Despite the thousands of years, some very ancient artifacts survive: mostly of stone, bone, and shell, they are indicative – we think – of what was essential to the ancients: food gathering or hunting, safety, shelter, ritual, and ornament. The latter, ornament, may have been more bound to ritual, hunt, and safety than just decoration.

There were early attempts to understand and document earthly cycles, as this calendar bone indicates. It is Aurignacian (about 32,000 BC) and has been analyzed as representing the phases of the moon http://sservi.nasa.gov/articles/oldest-lunar-calendars/ – certainly important to a society dependent upon hunting.  The layout is serpentine but whether that reference is to a circular, repeating pattern like moon phases, a snake, or a stream is unknown.

Writing of some cultures is not yet deciphered. Harappa with its Indus Script, I believe, is one such culture with writing that was meaningful once but now not. We presume/assume that the writing accompanying the image of the bull relates to it but we do not know how. Was it an inventory or an invocation? Are there 3 bulls, 2 humans (one with a weapon) and a tool? All we can assume is that something of importance required recording.

Were it not for the Rosetta Stone, the ancient Egyptian hieroglyphic language might still be undeciphered. The historical power of the image is evident when one visits the British Museum; it is difficult to get a good view of the stone and near impossible to photograph, though I did manage an image RosettaStone-01104 of the demotic and Greek on the stone.

 

 

 

 

 

For sheer ancient drama, the hieroglyphics of tombs and monuments are commanding as are those on surviving wood pieces (the weighing of a heart or a soul by Thoth) and papyrus scrolls (like this fragment).

More recent and closer geographically to us is the Quipu system of knots which was used to keep records in the Inca empire. Little is known about the system because of obliteration by conquerors. The types of knots, lengths of fiber, and perhaps the color of the fiber used, are important to understanding the record. This Quipu, from the Inca empire is in the Larco Museum Collection. More information on Quipu [Khipu] can be found at http://khipukamayuq.fas.harvard.edu/WhatIsAKhipu.html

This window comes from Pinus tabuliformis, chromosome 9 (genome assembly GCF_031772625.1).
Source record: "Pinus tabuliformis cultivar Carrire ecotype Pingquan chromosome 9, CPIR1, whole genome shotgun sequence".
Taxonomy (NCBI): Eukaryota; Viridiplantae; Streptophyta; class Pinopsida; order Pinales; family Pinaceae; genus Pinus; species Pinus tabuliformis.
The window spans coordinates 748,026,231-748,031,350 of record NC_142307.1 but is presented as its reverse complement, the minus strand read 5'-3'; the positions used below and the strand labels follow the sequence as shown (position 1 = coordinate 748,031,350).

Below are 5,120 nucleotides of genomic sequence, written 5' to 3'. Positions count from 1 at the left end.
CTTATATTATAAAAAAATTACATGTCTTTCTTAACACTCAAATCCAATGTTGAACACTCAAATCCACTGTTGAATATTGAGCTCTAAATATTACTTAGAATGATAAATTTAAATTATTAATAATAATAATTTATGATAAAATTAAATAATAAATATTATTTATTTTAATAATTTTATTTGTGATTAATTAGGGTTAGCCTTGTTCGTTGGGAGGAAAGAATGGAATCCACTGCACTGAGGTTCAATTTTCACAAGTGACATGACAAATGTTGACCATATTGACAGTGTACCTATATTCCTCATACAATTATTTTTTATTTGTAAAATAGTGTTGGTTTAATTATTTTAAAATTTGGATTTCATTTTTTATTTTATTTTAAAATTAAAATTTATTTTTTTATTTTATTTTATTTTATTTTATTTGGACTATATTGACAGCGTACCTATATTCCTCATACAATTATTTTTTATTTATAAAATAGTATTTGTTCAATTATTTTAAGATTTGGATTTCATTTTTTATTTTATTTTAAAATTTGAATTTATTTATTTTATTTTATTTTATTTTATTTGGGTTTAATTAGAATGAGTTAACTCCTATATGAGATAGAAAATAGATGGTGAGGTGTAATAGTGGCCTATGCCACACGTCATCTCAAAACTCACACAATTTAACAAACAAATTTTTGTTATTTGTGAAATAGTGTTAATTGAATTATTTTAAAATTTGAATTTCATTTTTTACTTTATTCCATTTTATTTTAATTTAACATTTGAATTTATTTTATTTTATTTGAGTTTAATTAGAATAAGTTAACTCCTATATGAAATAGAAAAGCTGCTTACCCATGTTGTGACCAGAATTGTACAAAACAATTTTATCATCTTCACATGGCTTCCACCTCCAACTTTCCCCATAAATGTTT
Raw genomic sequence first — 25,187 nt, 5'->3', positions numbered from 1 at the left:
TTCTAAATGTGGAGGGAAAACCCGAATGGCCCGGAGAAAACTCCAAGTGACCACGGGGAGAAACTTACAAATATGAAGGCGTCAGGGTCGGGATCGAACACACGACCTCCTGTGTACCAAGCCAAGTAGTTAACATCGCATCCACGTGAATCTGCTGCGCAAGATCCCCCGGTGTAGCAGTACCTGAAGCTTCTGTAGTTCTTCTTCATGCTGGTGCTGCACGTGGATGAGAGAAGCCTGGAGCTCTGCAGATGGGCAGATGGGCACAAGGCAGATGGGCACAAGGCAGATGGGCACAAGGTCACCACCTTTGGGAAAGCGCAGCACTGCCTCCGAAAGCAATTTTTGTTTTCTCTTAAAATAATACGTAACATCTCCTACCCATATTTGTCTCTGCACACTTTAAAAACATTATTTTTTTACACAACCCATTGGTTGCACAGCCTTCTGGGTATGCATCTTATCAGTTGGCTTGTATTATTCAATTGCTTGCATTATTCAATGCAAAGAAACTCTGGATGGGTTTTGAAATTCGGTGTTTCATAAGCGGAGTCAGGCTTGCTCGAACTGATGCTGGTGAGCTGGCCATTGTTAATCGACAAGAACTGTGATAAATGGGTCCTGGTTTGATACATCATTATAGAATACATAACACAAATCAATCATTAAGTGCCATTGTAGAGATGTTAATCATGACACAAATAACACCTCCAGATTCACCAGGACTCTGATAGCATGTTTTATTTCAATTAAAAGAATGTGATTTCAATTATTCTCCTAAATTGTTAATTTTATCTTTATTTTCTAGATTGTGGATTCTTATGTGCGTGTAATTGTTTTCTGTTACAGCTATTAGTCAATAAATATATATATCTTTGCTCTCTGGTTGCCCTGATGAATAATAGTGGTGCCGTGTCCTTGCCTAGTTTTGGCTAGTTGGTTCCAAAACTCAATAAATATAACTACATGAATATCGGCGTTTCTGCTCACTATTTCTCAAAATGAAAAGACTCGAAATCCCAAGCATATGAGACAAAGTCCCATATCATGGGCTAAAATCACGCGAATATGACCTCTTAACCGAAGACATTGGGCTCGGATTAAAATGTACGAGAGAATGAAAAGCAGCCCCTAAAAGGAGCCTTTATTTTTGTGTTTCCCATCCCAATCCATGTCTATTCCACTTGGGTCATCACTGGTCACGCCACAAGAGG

Inca_Quipu

Early Asian instances of writing are late and disappointing, as they are limited to the oracle bones of the mid-Shang dynasty. Considering the technical abilities in the use of bronze by the Shang metalsmiths, it is hard for this writer to believe that writing developed so late in Asia, particularly China.

Working Title/Artist: Spouted ritual wine vessel Department: Asian Art Culture/Period/Location: Shang dynasty HB/TOA Date Code: 03 Working Date: 13th c. BC photography by mma, Digital File DP140733.tif retouched by film and media (jnc) 6_1_10

Working Title/Artist: Spouted ritual wine vessel
Department: Asian Art
Culture/Period/Location: Shang dynasty
HB/TOA Date Code: 03
Working Date: 13th c. BC
photography by mma, Digital File DP140733.tif
retouched by film and media (jnc) 6_1_10

Possible explanations include lack of archaeological study of early pre-dynastic China or the use of easily destroyed media such as fabric or paper. There is a claim that a script earlier than that of the oracle bones has been found in Zhejiang Province, but there is a debate as to whether it is a legitimate writing system. Why? Per Wang Jangjun, “To become a language, certain symbols should be readable, shapeable and explainable” and these seem not to be.” Interestingly, I believe this definition makes Quipu a valid writing system.

 

New Quarter – New Blog

Am taking a History of Graphic Design class and will be using my blog for my field notes.

Back Up Again & New Reads

It has been too long since my last post. Site down for a while, then couldn’t remember my login for posting.

Night is when I read and often it is mystery/police procedure – both US and Europe. I’m within 3 books of finishing Michael Connelly’s stories. His stories are much more interesting than most other crime writer’s works as his characters and plots are better developed. Jo Nesbø is another favorite with his crimes set in Norway.

Television? Not in a year.

New Studio

Studio Interior
For several years, my beads have been gathered in three or more locations. Now they have a specific place, which is not on dining room table, living room or bedroom floor. This photo is of the start of the move-in.